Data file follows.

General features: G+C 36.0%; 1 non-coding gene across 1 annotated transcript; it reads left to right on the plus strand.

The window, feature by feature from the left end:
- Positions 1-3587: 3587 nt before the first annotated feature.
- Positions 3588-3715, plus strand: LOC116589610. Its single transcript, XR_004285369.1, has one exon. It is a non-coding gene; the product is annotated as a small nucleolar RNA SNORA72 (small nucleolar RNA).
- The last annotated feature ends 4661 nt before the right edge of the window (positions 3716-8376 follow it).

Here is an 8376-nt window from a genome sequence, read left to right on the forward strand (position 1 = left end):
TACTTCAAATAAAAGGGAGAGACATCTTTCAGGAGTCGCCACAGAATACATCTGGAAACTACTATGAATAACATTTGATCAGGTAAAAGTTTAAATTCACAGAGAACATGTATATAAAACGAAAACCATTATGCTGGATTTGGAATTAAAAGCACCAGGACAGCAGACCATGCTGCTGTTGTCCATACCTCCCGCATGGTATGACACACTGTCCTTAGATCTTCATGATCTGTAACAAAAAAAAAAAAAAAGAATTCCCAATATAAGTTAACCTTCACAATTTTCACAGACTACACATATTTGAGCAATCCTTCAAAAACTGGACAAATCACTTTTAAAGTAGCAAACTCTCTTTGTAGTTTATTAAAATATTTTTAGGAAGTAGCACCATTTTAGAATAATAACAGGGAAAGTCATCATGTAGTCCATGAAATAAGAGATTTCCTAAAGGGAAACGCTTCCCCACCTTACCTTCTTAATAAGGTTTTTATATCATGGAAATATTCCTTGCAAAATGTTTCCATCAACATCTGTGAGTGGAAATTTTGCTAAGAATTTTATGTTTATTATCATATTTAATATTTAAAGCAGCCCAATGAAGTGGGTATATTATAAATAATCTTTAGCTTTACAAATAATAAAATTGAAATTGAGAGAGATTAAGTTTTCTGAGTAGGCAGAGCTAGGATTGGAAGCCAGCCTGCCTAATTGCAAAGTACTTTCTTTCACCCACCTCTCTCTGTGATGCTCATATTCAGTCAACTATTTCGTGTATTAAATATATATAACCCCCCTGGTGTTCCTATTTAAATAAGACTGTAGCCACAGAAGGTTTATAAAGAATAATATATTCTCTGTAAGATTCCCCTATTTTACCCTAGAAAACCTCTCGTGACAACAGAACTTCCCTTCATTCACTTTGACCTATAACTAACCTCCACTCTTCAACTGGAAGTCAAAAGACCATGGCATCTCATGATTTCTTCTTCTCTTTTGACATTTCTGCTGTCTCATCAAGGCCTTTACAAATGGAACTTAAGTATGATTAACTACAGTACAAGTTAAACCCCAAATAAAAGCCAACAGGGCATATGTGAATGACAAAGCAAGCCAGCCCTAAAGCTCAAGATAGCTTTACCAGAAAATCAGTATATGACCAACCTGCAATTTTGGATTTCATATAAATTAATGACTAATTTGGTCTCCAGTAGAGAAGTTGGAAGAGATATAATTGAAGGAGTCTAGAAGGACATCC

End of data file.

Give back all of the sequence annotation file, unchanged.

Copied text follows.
General features: G+C 36.0%; 1 non-coding gene across 1 annotated transcript; it reads left to right on the plus strand.

The window, feature by feature from the left end:
- Positions 1-3587: 3587 nt before the first annotated feature.
- Positions 3588-3715, plus strand: LOC116589610. Its single transcript, XR_004285369.1, has one exon. It is a non-coding gene; the product is annotated as a small nucleolar RNA SNORA72 (small nucleolar RNA).
- The last annotated feature ends 4661 nt before the right edge of the window (positions 3716-8376 follow it).

Here is an 8376-nt window from a genome sequence, read left to right on the forward strand (position 1 = left end):
TACTTCAAATAAAAGGGAGAGACATCTTTCAGGAGTCGCCACAGAATACATCTGGAAACTACTATGAATAACATTTGATCAGGTAAAAGTTTAAATTCACAGAGAACATGTATATAAAACGAAAACCATTATGCTGGATTTGGAATTAAAAGCACCAGGACAGCAGACCATGCTGCTGTTGTCCATACCTCCCGCATGGTATGACACACTGTCCTTAGATCTTCATGATCTGTAACAAAAAAAAAAAAAAAGAATTCCCAATATAAGTTAACCTTCACAATTTTCACAGACTACACATATTTGAGCAATCCTTCAAAAACTGGACAAATCACTTTTAAAGTAGCAAACTCTCTTTGTAGTTTATTAAAATATTTTTAGGAAGTAGCACCATTTTAGAATAATAACAGGGAAAGTCATCATGTAGTCCATGAAATAAGAGATTTCCTAAAGGGAAACGCTTCCCCACCTTACCTTCTTAATAAGGTTTTTATATCATGGAAATATTCCTTGCAAAATGTTTCCATCAACATCTGTGAGTGGAAATTTTGCTAAGAATTTTATGTTTATTATCATATTTAATATTTAAAGCAGCCCAATGAAGTGGGTATATTATAAATAATCTTTAGCTTTACAAATAATAAAATTGAAATTGAGAGAGATTAAGTTTTCTGAGTAGGCAGAGCTAGGATTGGAAGCCAGCCTGCCTAATTGCAAAGTACTTTCTTTCACCCACCTCTCTCTGTGATGCTCATATTCAGTCAACTATTTCGTGTATTAAATATATATAACCCCCCTGGTGTTCCTATTTAAATAAGACTGTAGCCACAGAAGGTTTATAAAGAATAATATATTCTCTGTAAGATTCCCCTATTTTACCCTAGAAAACCTCTCGTGACAACAGAACTTCCCTTCATTCACTTTGACCTATAACTAACCTCCACTCTTCAACTGGAAGTCAAAAGACCATGGCATCTCATGATTTCTTCTTCTCTTTTGACATTTCTGCTGTCTCATCAAGGCCTTTACAAATGGAACTTAAGTATGATTAACTACAGTACAAGTTAAACCCCAAATAAAAGCCAACAGGGCATATGTGAATGACAAAGCAAGCCAGCCCTAAAGCTCAAGATAGCTTTACCAGAAAATCAGTATATGACCAACCTGCAATTTTGGATTTCATATAAATTAATGACTAATTTGGTCTCCAGTAGAGAAGTTGGAAGAGATATAATTGAAGGAGTCTAGAAGGACATCC